NEW YORK. It’s easy to get lost in the sea of personalities, storylines and stellar talent hired by the Brooklyn Nets, so Steve Nash can naturally operate on the fringes if he wants to.
It’s often said that one locker room can’t hold that much personality, that there has to be a special mix and constant conduit to bring it all together – especially in today’s NBA.
Nash doesn’t have a commanding presence or a booming voice that can stop people in their path. His gift for becoming one of the defining players of his era was his efficiency and subtle toughness.
That should help him coach the Nets, keep them on course for nine months of hard work. But they need strength, applied pressure and some kind of discomfort, not surrounded by nonsense.
Nash doesn’t have the characteristic of a coach that would work if one were to play the word association game. That steely stare as he wiped his hair back or constantly licked his fingers before a game belied his stamina and motor skills, which never stopped looking for answers against some of the NBA’s toughest defenses.
The same look he has on the touchline gives the impression of a confused and often superior coach, almost like a substitute teacher in a room full of rambunctious and hormonal teenagers making their way through high school.
His influence on the Nets was so fleeting that Kevin Durant asked to be fired from Nash as coach during his “trade me” saga over the summer, and Durant wanted to remove Sean Marks as the team’s architect.
Nash downplayed the report, saying on the first day of training camp, “I never thought it was 100%. It’s not black and white. There are many factors, many things behind the scenes.”
Was it 90 percent true that Duran wanted him to leave? Or 85 percent? It’s hard to tell, given that Nash can be sneaky at times in the name of conservation. He denied trading James Harden on a daily basis in the days leading up to last season’s deadline, even though it was clear there was smoke between the Nets and the Philadelphia 76ers.
There was no sweet spot, no pocket pass to Amara Stoudemire for a dunk throw that Nash could have done anyway to please the crowd. In a sense, he is a product of circumstances and factors over which he has very little control, so full transparency is hardly possible.
However, this continues the notion of what’s going on around Nash, not that he is the catalyst. As talented as Duran is, as talented as a generation and still the coolest person in the world, he is not an anchor.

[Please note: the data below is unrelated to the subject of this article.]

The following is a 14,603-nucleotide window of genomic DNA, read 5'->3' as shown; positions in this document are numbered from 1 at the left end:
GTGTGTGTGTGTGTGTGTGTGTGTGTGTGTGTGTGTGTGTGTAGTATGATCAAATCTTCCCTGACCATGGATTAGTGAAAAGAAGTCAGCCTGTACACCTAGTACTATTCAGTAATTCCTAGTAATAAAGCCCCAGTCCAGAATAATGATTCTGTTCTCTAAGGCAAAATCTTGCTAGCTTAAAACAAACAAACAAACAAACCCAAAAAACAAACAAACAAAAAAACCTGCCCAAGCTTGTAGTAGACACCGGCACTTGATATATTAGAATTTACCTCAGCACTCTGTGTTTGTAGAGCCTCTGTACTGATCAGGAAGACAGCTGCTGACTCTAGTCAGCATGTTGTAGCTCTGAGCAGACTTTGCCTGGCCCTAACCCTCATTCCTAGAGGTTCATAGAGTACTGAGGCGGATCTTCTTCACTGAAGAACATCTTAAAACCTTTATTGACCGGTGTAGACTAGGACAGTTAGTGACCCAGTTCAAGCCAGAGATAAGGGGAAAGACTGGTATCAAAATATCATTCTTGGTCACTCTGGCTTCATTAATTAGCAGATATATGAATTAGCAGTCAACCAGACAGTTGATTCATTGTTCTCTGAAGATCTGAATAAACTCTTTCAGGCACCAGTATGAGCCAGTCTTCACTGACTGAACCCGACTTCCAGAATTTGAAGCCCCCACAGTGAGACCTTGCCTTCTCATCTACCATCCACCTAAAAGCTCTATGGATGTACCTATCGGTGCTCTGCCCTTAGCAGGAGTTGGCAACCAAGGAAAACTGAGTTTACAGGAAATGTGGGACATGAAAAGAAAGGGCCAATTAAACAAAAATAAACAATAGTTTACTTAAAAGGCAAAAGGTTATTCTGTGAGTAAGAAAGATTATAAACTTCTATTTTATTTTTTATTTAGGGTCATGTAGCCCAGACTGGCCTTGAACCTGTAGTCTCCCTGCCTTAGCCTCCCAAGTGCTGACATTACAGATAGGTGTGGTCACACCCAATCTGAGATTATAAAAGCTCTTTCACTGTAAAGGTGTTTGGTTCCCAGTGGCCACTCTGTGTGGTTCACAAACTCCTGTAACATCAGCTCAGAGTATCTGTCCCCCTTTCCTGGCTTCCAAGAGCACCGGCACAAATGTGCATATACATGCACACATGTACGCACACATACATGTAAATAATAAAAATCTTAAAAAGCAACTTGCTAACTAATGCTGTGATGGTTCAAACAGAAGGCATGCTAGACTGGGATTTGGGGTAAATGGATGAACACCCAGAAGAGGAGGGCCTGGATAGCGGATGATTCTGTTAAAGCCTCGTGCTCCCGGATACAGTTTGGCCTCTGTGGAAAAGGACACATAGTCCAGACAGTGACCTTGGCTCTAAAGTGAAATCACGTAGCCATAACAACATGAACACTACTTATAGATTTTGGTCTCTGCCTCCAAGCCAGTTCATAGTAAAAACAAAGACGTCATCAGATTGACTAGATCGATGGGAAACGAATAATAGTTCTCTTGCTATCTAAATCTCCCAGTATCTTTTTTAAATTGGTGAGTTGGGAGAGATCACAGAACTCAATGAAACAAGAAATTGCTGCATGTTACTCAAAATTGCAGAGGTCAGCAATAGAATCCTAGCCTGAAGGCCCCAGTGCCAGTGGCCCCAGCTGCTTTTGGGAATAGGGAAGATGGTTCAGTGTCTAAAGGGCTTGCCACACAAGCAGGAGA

And we all know it’s not Kyrie Irving or Ben Simmons.
Durant isn’t as shaky as he’s been portrayed, but it’s clear the Nets franchise needs someone stable and articulate, someone who speaks with authority and clarity. Someone who inspires respect and trust – but honestly, it’s hard to name a soul that Irving has completely and consistently trusted on the sidelines.
It’s even hard to rate Nash based on the roster because so much of the focus is on culture rather than actual basketball strategy. Can Irving become a winning player in this scenario? Can Simmons – if he’s playing – relieve both of them of being responsible for the draw in order to maximize their performance?
Does the Nets have enough rim or even girth size?
On the one hand, the Nets were at the top of the East before Durant suffered an MCL injury around the start of the year, even with all the problems surrounding the team. Did Nash then have a firm hand, his leadership faltering in circumstances that would have shocked the best coaches in the game?
It didn’t look like that when Harden acted to leave, Irving was apparently doing practice after Nash had his and the season ended with a four-game thump, the Nets were the only team to win in the first round.
Unfortunately, in sports, the results determine the effectiveness of the approach. Thus Nash’s approach, though prudent to him, was not correct.
And there’s no textbook in the Nets locker room with the main characters, so on a good day, Nash might have an impossible task.
Marks can play nicely and say that he is not Durant’s boss, that they are in partnership, as confirmed by a statement released by the Nets a few weeks ago saying that Durant is canceling his trade request and returning to the Nets. Durant business enterprise logo decorated at the bottom of the page.
But Nash doesn’t have that luxury, especially when he has to deliver the Nets’ daily gospel. Responding to the last chapter of Kyrie’s book or deciphering Durant’s moods and desires is Nash’s responsibility, not Marx’s.
This is Nash’s first coaching job, but he is in his third year in this ecosystem. On press day, he quipped that he “knew” Durant from Nash’s time at Golden State when he was a consultant.
His Hall of Fame career gives him the insight that craziness is often a prerequisite in the NBA, which is why it often goes unreported, even when it comes to light through ups and downs. So he can be trusted and trusted when he doesn’t seem to take any of it personally.
But that doesn’t mean he shouldn’t leave his mark on a team that desperately needs him. Actually it is his job.
He probably learned more about coaching and his behavior in those first two treacherous seasons, which allowed Marks to add staff to cover up those blind spots – if anyone wants to be that optimistic.
Not once during Nash’s tenure has he challenged his players in a way that makes them uncomfortable, perhaps because he knows he’s not as experienced as other aspirant coaches.
Perhaps he needs to feel a little uncomfortable himself, and that is necessary for growth and development, and finding his coaching voice will help the Nets find an identity that is not about drama, inaction, or immature, uninformed social media posts.
All we know is that nothing has worked so far, and the clock is ticking for Durant and Marx, for Irving and Simmons.
And for the discreet Steve Nash, too.